THIS PLAN IS A BREATH OF FRESH AIR, respectful to children, practical for families, and beneficial to communities as a whole. A Call to Action…The chapter “Helping the Overweight Child” is priceless, as it guides parents to honor their already-overweight child with loving methods of interaction, communication, and active play. It includes how to avoid the common pitfalls that tend to make matters worse. I encourage not only parents to read this book, but health professionals as well. There is an urgent need for health-care providers to unite to deliver the same positive and practical messages in order to help our nation’s families. If we all read this book, we could begin to make headway on this vital issue.
—Public Health Association (ND) Newsletter
IT’S THE SECOND HALF OFUnderage & Overweight THAT REALLY SHINES. The focus is on what should really count – a child’s overall health and well-being. The wellness approach asks: How can we help the child shift to healthier habits that last a lifetime? How can we prevent weight and eating problems? Berg shares many examples of successful programs already in place and then walks parents through various obstacles to changing the way they think about food and physical activity. Special attention and strategies are given for helping the overweight child build self-esteem and become more active, versus focusing on losing weight or restricting food. Berg reveals why diets don’t work and how repeatedly failing to lose weight and keep it off slides into a downward spiral of negative self-esteem and worsened self-image. A no-win situation for large children and teens living in a culture where obesity appears to be the last socially acceptable form of prejudice.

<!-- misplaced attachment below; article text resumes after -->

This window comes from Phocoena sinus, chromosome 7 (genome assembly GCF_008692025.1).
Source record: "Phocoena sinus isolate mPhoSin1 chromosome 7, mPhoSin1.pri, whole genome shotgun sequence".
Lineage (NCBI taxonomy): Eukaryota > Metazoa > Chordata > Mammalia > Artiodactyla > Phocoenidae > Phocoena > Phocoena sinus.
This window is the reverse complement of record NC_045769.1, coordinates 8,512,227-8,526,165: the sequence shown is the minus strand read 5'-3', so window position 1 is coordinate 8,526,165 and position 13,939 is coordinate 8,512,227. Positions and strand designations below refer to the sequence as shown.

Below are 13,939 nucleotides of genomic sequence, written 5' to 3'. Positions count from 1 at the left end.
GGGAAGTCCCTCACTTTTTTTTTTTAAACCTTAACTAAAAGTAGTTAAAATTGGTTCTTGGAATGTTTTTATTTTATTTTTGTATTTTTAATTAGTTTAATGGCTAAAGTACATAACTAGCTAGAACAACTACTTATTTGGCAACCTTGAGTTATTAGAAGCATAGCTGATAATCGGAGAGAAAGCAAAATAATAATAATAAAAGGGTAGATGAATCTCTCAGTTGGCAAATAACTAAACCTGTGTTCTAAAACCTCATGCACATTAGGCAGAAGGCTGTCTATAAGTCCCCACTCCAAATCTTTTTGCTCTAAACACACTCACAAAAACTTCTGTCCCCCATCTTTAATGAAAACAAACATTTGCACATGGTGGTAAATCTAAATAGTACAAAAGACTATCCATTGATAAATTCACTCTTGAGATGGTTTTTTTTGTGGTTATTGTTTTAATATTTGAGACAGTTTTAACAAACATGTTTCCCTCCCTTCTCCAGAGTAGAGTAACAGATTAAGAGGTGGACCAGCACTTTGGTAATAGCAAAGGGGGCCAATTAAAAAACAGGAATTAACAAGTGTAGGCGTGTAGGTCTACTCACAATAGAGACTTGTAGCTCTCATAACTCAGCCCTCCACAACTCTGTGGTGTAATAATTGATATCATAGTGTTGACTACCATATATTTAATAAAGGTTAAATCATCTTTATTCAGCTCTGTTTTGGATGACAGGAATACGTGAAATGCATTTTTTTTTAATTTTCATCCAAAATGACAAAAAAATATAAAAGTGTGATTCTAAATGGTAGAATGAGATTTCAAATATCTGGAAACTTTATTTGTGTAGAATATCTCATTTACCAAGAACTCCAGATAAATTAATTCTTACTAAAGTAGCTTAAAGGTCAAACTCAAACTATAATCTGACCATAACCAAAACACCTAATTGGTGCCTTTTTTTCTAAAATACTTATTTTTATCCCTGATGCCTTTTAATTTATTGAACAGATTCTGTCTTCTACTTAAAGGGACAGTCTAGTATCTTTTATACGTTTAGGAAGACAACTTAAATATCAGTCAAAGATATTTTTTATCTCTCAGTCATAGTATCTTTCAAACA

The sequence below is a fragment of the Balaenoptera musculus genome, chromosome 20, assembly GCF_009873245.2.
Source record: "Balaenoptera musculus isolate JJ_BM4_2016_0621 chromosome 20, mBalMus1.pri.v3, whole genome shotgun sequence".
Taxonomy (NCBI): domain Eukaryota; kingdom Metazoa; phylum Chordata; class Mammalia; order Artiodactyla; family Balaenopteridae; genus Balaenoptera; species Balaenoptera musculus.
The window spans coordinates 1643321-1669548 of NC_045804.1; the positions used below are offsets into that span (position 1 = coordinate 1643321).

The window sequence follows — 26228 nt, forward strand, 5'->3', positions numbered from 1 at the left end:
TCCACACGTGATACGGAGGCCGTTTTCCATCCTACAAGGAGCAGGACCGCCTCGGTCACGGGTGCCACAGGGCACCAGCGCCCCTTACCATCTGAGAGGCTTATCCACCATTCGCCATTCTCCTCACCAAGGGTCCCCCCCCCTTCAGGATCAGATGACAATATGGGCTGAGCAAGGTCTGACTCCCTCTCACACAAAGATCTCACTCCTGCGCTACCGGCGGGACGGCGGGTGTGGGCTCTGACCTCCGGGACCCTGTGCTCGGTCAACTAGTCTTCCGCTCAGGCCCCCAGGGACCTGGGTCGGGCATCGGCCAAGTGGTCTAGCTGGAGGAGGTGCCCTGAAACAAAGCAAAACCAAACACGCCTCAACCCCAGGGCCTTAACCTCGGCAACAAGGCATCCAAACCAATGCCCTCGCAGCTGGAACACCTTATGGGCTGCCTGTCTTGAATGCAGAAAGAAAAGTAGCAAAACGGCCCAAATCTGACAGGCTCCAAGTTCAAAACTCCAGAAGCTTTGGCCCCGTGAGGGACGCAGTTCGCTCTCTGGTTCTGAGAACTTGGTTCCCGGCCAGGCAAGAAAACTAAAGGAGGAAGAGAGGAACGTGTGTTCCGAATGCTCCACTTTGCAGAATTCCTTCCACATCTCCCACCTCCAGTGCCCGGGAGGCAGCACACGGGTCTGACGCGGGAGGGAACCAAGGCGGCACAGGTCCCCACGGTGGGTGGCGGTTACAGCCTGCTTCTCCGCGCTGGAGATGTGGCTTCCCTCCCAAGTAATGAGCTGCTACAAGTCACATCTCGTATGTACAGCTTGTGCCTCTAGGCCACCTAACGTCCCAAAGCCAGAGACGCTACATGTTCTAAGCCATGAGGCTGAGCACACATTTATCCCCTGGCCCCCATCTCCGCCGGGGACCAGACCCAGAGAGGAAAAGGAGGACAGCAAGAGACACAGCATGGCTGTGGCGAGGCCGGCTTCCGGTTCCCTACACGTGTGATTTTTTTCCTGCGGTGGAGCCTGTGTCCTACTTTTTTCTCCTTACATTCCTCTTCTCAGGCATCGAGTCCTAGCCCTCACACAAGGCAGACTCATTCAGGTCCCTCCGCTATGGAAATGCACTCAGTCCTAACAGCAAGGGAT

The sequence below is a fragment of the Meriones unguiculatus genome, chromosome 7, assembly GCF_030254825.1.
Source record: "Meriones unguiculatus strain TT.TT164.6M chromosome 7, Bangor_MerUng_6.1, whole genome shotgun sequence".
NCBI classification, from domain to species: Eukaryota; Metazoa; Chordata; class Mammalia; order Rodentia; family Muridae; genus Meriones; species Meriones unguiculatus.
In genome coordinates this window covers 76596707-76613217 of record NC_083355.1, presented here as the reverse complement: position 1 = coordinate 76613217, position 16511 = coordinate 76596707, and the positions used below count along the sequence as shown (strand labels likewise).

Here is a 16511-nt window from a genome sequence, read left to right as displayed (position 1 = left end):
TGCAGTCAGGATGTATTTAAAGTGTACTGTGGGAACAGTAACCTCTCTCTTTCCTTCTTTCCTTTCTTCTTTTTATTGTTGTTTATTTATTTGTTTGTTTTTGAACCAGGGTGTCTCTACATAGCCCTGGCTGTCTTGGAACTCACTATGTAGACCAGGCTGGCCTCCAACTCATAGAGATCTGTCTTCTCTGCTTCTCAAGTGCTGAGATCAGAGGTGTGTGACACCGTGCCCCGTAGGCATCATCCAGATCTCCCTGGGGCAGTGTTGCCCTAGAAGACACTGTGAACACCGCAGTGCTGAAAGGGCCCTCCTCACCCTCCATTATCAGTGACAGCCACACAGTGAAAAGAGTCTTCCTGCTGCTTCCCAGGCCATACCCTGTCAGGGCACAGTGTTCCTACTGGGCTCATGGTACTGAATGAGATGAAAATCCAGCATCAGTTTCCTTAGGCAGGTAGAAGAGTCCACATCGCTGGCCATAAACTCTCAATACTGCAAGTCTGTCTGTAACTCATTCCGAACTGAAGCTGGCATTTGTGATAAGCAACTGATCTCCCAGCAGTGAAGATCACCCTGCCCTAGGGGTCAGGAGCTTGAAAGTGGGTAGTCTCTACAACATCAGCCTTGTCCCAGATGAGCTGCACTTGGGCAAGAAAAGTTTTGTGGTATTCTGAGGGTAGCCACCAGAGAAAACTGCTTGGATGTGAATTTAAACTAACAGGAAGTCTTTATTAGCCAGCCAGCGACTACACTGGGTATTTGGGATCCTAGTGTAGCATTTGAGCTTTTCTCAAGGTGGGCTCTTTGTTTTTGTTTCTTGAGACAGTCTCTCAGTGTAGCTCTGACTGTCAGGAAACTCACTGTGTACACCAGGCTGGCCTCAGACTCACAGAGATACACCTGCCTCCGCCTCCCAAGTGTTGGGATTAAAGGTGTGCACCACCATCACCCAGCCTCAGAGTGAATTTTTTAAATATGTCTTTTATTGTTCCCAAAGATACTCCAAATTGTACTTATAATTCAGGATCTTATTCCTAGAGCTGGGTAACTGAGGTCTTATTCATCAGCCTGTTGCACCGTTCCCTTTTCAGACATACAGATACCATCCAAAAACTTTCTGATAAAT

—Columbia River Eating Disorder Network News
BERG ADVISES PARENTS, TEACHERS, and other caregivers concerned about children’s weight problems to forget about restrictive diets or rigid routines. Instead, they should help their children develop health, confident, diet-free lifestyles in which sound habits for eating and activity come naturally.
FINALLY! SOME SANITY IN THE MIDST of the “war on childhood obesity.” Berg argues that the time for admonishing people to “try harder” to lose weight is over; instead, offer an approach that works. Berg has done just that with Underage and Overweight. Berg’s groundbreaking work promises to help move children to healthy, confident, diet-free lifestyles in which sound habits for eating and activity come naturally and the “childhood obesity crisis” is a thing of the past.
— Karin Kratina, PhD, RD, Nutrition Therapist, author of